“In no way shape or form is our message about trying to cure or do we try to promote that type of methodology or message…Exodus believes the opposite of homosexuality is not heterosexuality. It is holiness. We promote the belief that one can live a life that is congruent with their faith. That is our mission – period.”

    In a post from last year entitled “What Is Change?”, Dr. Throckmorton correctly noted: “Alan’s statement, to be consistent, needs to be understood not as a statement of science but one of faith and belief in the primacy of self-definition. Gay, to many evangelicals, means approval of homosexual behavior. And since they do not believe that is right, they change everything they can to achieve congruence with their beliefs. However, they have not changed their automatic attractions in ways that would meet categorical definitions of change.”

    http://www.patheos.com/blogs/warrenthrockmorton/2011/03/09/what-is-change-exodus-and-the-our-america-segment/

  • StraightGrandmother

    It seems that Alan Chambers clarified this with Jim Burway at Box Turtle today. From BTB-

    In response to yesterday’s post about Exodus International’s statement on Reparative Therapy in response to California’s proposed curbs on Sexual Orientation Change Efforts (SOCE) by licensed professionals, Exodus president Alan Chambers sent me a message clarifying a point about the line referring to ”an individual’s right to self determination”:

    To clarify the “right to self determination”, we took that from the APA not NARTH.

  • StraightGrandmother

    Message to NARTH,-

    The Cheese Stands Alone

  • Michael Bussee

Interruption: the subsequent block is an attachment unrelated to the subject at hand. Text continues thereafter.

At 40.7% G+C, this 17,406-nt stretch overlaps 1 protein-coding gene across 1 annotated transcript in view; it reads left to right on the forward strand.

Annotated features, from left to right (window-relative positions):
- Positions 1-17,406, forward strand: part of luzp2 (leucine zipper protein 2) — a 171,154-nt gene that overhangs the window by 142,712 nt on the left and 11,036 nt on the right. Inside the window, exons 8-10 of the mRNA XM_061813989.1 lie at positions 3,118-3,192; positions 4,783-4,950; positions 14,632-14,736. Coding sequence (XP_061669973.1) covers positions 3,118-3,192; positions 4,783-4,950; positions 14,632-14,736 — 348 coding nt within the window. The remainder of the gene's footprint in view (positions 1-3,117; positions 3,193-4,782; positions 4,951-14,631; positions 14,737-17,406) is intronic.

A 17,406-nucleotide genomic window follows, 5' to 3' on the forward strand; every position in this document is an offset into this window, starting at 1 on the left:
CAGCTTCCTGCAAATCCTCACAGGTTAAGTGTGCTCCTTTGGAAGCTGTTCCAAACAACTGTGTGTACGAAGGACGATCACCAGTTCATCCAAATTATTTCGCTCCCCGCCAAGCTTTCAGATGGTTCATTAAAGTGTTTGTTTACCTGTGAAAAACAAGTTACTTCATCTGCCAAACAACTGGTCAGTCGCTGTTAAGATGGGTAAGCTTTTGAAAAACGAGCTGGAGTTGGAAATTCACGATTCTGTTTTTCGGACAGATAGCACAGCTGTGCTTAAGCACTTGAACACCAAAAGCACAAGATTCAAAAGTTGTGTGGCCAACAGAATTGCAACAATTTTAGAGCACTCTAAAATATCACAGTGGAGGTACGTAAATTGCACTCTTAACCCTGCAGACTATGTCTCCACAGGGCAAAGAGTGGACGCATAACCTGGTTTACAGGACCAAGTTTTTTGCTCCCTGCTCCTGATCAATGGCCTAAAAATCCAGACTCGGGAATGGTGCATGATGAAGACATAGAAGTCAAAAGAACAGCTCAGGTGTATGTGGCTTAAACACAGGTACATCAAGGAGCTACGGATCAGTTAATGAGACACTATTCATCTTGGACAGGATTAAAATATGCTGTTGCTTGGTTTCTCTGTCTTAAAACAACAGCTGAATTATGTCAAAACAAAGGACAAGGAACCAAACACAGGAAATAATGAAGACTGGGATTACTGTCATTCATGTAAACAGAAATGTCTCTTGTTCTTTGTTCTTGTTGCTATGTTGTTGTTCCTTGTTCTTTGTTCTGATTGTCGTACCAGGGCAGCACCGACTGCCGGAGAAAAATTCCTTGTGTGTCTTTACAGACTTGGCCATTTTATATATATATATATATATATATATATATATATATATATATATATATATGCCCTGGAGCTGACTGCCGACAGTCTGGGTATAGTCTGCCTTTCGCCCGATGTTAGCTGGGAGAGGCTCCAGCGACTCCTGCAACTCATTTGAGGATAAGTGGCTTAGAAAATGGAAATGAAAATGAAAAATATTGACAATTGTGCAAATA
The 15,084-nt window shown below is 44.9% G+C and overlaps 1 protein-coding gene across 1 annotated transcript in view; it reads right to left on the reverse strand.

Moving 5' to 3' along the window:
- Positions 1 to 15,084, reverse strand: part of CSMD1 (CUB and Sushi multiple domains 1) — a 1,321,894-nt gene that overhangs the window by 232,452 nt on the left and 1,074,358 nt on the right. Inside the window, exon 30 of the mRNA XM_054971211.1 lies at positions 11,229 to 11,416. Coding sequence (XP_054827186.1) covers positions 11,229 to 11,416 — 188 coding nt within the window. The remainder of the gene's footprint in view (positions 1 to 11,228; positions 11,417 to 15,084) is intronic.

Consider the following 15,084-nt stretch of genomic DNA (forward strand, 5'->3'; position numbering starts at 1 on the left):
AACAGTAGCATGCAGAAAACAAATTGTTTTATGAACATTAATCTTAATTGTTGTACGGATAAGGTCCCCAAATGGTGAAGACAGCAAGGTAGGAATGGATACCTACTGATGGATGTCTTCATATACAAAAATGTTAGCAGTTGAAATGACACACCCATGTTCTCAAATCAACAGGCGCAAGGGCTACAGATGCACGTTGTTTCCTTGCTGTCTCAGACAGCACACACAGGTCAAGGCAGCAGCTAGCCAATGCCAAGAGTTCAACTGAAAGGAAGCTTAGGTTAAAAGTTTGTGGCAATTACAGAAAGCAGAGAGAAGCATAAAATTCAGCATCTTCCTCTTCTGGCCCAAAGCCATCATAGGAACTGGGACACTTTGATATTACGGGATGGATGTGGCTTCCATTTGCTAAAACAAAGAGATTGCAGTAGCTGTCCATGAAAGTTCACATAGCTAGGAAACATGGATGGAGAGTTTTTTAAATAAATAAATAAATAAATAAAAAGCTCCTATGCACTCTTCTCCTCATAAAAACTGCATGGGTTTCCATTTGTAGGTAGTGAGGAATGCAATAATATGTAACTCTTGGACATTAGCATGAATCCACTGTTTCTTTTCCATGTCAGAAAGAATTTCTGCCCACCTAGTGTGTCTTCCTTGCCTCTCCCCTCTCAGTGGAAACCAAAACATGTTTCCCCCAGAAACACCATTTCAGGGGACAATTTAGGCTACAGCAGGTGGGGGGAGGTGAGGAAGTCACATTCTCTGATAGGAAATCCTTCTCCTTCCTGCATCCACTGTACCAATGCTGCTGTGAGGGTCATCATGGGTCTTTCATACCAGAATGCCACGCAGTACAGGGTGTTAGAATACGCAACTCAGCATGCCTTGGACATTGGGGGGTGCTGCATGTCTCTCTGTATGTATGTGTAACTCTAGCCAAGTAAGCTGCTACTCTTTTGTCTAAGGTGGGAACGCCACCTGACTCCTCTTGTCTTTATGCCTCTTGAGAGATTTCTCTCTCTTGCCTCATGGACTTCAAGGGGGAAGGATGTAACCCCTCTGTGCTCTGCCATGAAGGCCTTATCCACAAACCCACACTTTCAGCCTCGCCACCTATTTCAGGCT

Warren commented: “I wonder how some of the local ministries are handling this.”

    I understand some are not too happy about it (and some other changes Exodus has been making). These ministries seem to want a reallignment with NARTH, a reaffirmation of “reparative therapy”, sexual orientation change and a tougher theologcal stance (less centered on what Andy Comiskey calls “cheap grace”.)

    I believe Comiskey and Desert Stream are no longer affiliated. Comiskey felt there should be a change in Exodus leadership, with Chambers playing a “reduced role, at best.”

    Several ministries have left — including two of the founding Exodus ministries, Frank Worthen’s ministry (formerly Love In Action) and OUTpost. Both of these organization played a very important role in the creation and history of Exodus.

  • Ann Ward

    “do not subscribe to therapies that make changing sexual orientation a main focus or goal.” – A MAIN FOCUS OR GOAL. Doesn’t that mean that “reparative therapy” can be a “minimal focus or goal” while the primary focus is Holiness? As a parent of an amazing son (w/SSA), I’ve had to alter my expectations and beliefs as more information has come out. No pun intended.

    • http://www.patheos.com/blogs/warrenthrockmorton Warren

      Hi Ann, I think the stance most people take who pursue congruence is that they would not deny any change in their inner world that took place but they are not seeking it or using change as an indicator of their holiness, stance before God, level of effort to live a congruent life, etc.

  • Michael Bussee

    I find it interesting that Exodus is using the phrase “sexual orientation”. If my memory serves me, they used to avoid it at all costs. But, Alan Chambers used it when he admitted that “99.9% don’t change their sexual orientation” and now Exodus is using it to distance itself from NARTH and other “therapies” where “changing sexual orientation a main focus or goal.”

  • http://www.canyonwalkerconnections.com Kathy Baldock

    Re Randy’s comment—anyone in marketing or sales just needs to ask the customer–”what is it that you think we/I do?” to find out if the mission matches the message. If the mission of Exodus was REALLY to bring people closer to Jesus and not “fix” them, surely that message would have trickled down in the Exodus culture. But it did not. There are PLENTY of people /groups that disciple–the work or Exodus is not to disciple, but to fix.

  • Michael Bussee

    I really think these are steps in the right direction. It will take some time for Exodus to undo the perception that they have misled the public about sexual orientation change for over 30 years.